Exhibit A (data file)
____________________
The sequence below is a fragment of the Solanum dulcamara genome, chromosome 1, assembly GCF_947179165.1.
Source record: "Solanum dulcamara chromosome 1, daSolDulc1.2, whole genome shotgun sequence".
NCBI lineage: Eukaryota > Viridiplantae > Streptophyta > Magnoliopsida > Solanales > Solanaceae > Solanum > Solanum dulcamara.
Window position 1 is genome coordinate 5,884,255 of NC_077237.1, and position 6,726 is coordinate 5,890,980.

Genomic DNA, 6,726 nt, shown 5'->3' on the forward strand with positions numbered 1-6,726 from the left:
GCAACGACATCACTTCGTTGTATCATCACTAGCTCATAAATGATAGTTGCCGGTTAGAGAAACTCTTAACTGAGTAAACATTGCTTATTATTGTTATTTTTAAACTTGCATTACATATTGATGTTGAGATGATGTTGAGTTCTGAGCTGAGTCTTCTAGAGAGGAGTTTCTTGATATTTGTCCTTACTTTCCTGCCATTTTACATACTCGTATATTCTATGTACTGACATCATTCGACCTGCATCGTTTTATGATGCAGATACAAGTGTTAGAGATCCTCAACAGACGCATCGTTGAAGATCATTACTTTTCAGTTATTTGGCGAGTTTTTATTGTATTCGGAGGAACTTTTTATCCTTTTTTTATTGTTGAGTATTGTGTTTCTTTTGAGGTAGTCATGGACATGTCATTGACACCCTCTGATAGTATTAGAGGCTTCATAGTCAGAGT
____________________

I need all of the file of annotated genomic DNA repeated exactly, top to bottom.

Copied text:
The sequence below is a fragment of the Solanum dulcamara genome, chromosome 1, assembly GCF_947179165.1.
Source record: "Solanum dulcamara chromosome 1, daSolDulc1.2, whole genome shotgun sequence".
NCBI lineage: Eukaryota > Viridiplantae > Streptophyta > Magnoliopsida > Solanales > Solanaceae > Solanum > Solanum dulcamara.
Window position 1 is genome coordinate 5,884,255 of NC_077237.1, and position 6,726 is coordinate 5,890,980.

Genomic DNA, 6,726 nt, shown 5'->3' on the forward strand with positions numbered 1-6,726 from the left:
GCAACGACATCACTTCGTTGTATCATCACTAGCTCATAAATGATAGTTGCCGGTTAGAGAAACTCTTAACTGAGTAAACATTGCTTATTATTGTTATTTTTAAACTTGCATTACATATTGATGTTGAGATGATGTTGAGTTCTGAGCTGAGTCTTCTAGAGAGGAGTTTCTTGATATTTGTCCTTACTTTCCTGCCATTTTACATACTCGTATATTCTATGTACTGACATCATTCGACCTGCATCGTTTTATGATGCAGATACAAGTGTTAGAGATCCTCAACAGACGCATCGTTGAAGATCATTACTTTTCAGTTATTTGGCGAGTTTTTATTGTATTCGGAGGAACTTTTTATCCTTTTTTTATTGTTGAGTATTGTGTTTCTTTTGAGGTAGTCATGGACATGTCATTGACACCCTCTGATAGTATTAGAGGCTTCATAGTCAGAGT